By Susie Cortright
Like many moms, I suffer from selective amnesia.
Mostly, it revolves around things like pregnancy, labor, childbirth,
and the isolating early days with a newborn, which, with the first
baby, culminated in the night I emptied the Diaper Genie and my
battered soul by howling something unintelligible and swinging
a roll of smelly nappies over my head.
Thank goodness for the sharp memory of my husband,
who sometimes finds it wise to remind me about those things.
My baby is six-weeks old now, which means she
has reached that magical age when the doctors okay her (and her
mommy) to fully participate in life. But there are these struggles
that keep popping up…struggles that I had somehow forgotten
about in the two years between babies, and I have to rely on my
husband's remarkable memory once again to let me know that these
the same issues that popped up after the first baby. Then they
buried themselves deep in some dark hole somewhere only to re-emerge
now that we are settling in with daughter number two.
I have become familiar enough with these problems
that they now have a name. They are The Monsters. The Monsters
emerge from this dark hole to crawl around my brain when I can't
sleep at night, and they pop out of my mouth before I can stop
The say mean things about finances and the sharing
of responsibilities. At bottom, they may just be a sign that I'm
bored enough to want to pick a fight for the sheer drama of the
experience. Because I now recall some of these struggles that
you all report and I seem to have forgotten. It's the tedium of
playing with the playdough and vacuuming up the playdough and
finding playdough in my bedsheets.
It's the lack of control that pervades my days.
It's the attempt to get up four hours before the rest of my family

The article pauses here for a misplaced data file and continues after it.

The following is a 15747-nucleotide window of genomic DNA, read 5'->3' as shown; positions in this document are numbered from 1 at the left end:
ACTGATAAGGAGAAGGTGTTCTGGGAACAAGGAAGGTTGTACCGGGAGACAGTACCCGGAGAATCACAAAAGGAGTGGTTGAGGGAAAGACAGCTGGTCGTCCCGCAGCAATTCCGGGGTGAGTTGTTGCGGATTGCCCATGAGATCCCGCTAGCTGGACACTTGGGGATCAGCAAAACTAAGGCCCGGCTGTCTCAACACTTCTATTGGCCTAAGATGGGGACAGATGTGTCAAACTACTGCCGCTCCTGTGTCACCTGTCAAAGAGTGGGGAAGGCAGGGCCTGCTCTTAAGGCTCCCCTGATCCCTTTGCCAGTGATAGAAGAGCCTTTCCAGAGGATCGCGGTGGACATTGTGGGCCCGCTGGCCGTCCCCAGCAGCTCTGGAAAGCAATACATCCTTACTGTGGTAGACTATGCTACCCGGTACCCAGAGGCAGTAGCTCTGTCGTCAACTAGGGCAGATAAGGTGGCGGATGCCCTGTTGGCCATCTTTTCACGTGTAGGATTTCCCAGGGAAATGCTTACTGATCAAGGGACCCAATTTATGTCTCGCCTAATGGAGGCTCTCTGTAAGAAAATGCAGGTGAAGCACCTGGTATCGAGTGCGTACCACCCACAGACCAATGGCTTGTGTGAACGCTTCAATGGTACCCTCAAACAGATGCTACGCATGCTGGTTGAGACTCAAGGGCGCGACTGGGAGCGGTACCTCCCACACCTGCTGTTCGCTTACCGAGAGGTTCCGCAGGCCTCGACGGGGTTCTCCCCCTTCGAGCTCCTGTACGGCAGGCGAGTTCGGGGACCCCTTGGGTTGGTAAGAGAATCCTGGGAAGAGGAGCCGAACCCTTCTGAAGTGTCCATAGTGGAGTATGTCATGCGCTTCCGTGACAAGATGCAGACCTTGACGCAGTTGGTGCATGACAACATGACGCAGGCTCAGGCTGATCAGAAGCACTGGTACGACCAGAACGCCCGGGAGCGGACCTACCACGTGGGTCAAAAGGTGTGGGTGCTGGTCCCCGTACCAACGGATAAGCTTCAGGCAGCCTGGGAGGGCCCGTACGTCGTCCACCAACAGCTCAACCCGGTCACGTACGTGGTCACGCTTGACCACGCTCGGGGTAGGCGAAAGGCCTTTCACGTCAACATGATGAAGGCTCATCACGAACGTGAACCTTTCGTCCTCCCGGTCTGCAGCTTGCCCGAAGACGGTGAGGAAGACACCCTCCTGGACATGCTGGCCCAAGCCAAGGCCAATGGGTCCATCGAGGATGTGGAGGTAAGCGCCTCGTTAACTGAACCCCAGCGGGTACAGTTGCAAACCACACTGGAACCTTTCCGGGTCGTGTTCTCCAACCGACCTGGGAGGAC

because in this warped world of early motherhood, work time counts
as "me time," and hearing my toddler's footsteps on
the landing as she makes the long climb to my office. I'm glad
she takes the steps one-foot-at-a-time because it affords me the
time to sweep away my initial reaction, which may involve the
words, "Can't you give mommy a few moments of peace after
all the sacrifices she makes…" and somehow dissolves
into an empathetic smile, a long hug, and a tuck-in to the mattress
I've moved into my office for this very scenario, which usually
happens about half-past four.
It's times like these when I struggle to recall
how I finally reclaimed the power and the control over my life
after my first child. After a little searching, I remember. After
a long while, I snatched at all the
control I could, and I let the rest go.
I surrendered to it after realizing that, no
matter how hard I try, I can't control when the little ones will
wake or when they'll want to eat or when they'll poop, but I can
control the way I deal with it. I can control my energy level
by controlling what I eat and how much I exercise I get. I can
even control a few things in my work life.
After the first baby, I reclaimed my power by
joining a gym with good childcare and started a home business.
This time, I kickbox during naptime and work - mostly for the
sake of my own identity - during the wee hours.
Through it all, I repeat to myself (as though
it were a mantra) that these choices are mine. I chose the nursing
pads by insisting on breastfeeding. I chose the crazy work hours
by insisting on staying home with my girls. And if I forget, my
husband will remind me of that, too.
Happy Mother's Day to you all. May you clutch
what's important this year and surrender what is not. And may
God grant you the wisdom, as that familiar prayer pleads, to know
Susie Michelle Cortright is the author of More Energy for
Moms - http://www.momscape.com/energy
- and founder of the award-winning website Momscape.com, designed
to help busy women find balance. Visit http://www.momscape.com
today and get Susie's free course-by-email "6 Days to Less